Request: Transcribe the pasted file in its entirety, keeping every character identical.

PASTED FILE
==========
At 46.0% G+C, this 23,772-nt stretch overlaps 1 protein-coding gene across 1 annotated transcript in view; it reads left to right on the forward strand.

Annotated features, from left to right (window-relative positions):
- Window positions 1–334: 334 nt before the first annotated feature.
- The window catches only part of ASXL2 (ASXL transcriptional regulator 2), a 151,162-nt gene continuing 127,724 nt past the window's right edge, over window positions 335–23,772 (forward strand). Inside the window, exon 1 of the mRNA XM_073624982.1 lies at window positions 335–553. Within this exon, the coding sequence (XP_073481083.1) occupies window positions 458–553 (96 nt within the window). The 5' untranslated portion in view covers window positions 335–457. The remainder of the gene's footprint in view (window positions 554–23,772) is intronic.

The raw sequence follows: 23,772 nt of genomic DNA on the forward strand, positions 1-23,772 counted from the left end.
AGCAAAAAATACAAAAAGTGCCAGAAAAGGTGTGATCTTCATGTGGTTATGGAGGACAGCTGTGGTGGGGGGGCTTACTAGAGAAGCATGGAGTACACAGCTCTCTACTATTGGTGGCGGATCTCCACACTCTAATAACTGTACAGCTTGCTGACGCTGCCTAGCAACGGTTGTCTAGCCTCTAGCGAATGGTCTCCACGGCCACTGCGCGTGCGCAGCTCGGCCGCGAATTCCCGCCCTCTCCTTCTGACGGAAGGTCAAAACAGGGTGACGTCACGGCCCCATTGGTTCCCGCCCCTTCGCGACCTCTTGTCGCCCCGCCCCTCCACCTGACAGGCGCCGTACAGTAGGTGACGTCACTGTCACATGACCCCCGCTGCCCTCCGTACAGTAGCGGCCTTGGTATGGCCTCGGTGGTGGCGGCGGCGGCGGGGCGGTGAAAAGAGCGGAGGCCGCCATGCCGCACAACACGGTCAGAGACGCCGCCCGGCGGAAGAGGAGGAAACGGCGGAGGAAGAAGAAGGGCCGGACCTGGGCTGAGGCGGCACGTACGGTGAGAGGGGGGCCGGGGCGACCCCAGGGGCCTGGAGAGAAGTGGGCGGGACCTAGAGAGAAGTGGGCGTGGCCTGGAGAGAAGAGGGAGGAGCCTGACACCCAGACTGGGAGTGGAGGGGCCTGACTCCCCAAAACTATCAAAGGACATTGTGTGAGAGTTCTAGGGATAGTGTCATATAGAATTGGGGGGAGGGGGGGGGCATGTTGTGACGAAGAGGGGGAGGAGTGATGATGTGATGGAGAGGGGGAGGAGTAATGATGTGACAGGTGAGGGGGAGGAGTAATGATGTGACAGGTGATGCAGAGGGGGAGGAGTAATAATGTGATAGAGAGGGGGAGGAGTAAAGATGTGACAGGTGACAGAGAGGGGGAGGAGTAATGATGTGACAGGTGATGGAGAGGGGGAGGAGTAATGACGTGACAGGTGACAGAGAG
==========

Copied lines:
At 46.0% G+C, this 23,772-nt stretch overlaps 1 protein-coding gene across 1 annotated transcript in view; it reads left to right on the forward strand.

Annotated features, from left to right (window-relative positions):
- Window positions 1–334: 334 nt before the first annotated feature.
- The window catches only part of ASXL2 (ASXL transcriptional regulator 2), a 151,162-nt gene continuing 127,724 nt past the window's right edge, over window positions 335–23,772 (forward strand). Inside the window, exon 1 of the mRNA XM_073624982.1 lies at window positions 335–553. Within this exon, the coding sequence (XP_073481083.1) occupies window positions 458–553 (96 nt within the window). The 5' untranslated portion in view covers window positions 335–457. The remainder of the gene's footprint in view (window positions 554–23,772) is intronic.

The raw sequence follows: 23,772 nt of genomic DNA on the forward strand, positions 1-23,772 counted from the left end.
AGCAAAAAATACAAAAAGTGCCAGAAAAGGTGTGATCTTCATGTGGTTATGGAGGACAGCTGTGGTGGGGGGGCTTACTAGAGAAGCATGGAGTACACAGCTCTCTACTATTGGTGGCGGATCTCCACACTCTAATAACTGTACAGCTTGCTGACGCTGCCTAGCAACGGTTGTCTAGCCTCTAGCGAATGGTCTCCACGGCCACTGCGCGTGCGCAGCTCGGCCGCGAATTCCCGCCCTCTCCTTCTGACGGAAGGTCAAAACAGGGTGACGTCACGGCCCCATTGGTTCCCGCCCCTTCGCGACCTCTTGTCGCCCCGCCCCTCCACCTGACAGGCGCCGTACAGTAGGTGACGTCACTGTCACATGACCCCCGCTGCCCTCCGTACAGTAGCGGCCTTGGTATGGCCTCGGTGGTGGCGGCGGCGGCGGGGCGGTGAAAAGAGCGGAGGCCGCCATGCCGCACAACACGGTCAGAGACGCCGCCCGGCGGAAGAGGAGGAAACGGCGGAGGAAGAAGAAGGGCCGGACCTGGGCTGAGGCGGCACGTACGGTGAGAGGGGGGCCGGGGCGACCCCAGGGGCCTGGAGAGAAGTGGGCGGGACCTAGAGAGAAGTGGGCGTGGCCTGGAGAGAAGAGGGAGGAGCCTGACACCCAGACTGGGAGTGGAGGGGCCTGACTCCCCAAAACTATCAAAGGACATTGTGTGAGAGTTCTAGGGATAGTGTCATATAGAATTGGGGGGAGGGGGGGGGCATGTTGTGACGAAGAGGGGGAGGAGTGATGATGTGATGGAGAGGGGGAGGAGTAATGATGTGACAGGTGAGGGGGAGGAGTAATGATGTGACAGGTGATGCAGAGGGGGAGGAGTAATAATGTGATAGAGAGGGGGAGGAGTAAAGATGTGACAGGTGACAGAGAGGGGGAGGAGTAATGATGTGACAGGTGATGGAGAGGGGGAGGAGTAATGACGTGACAGGTGACAGAGAG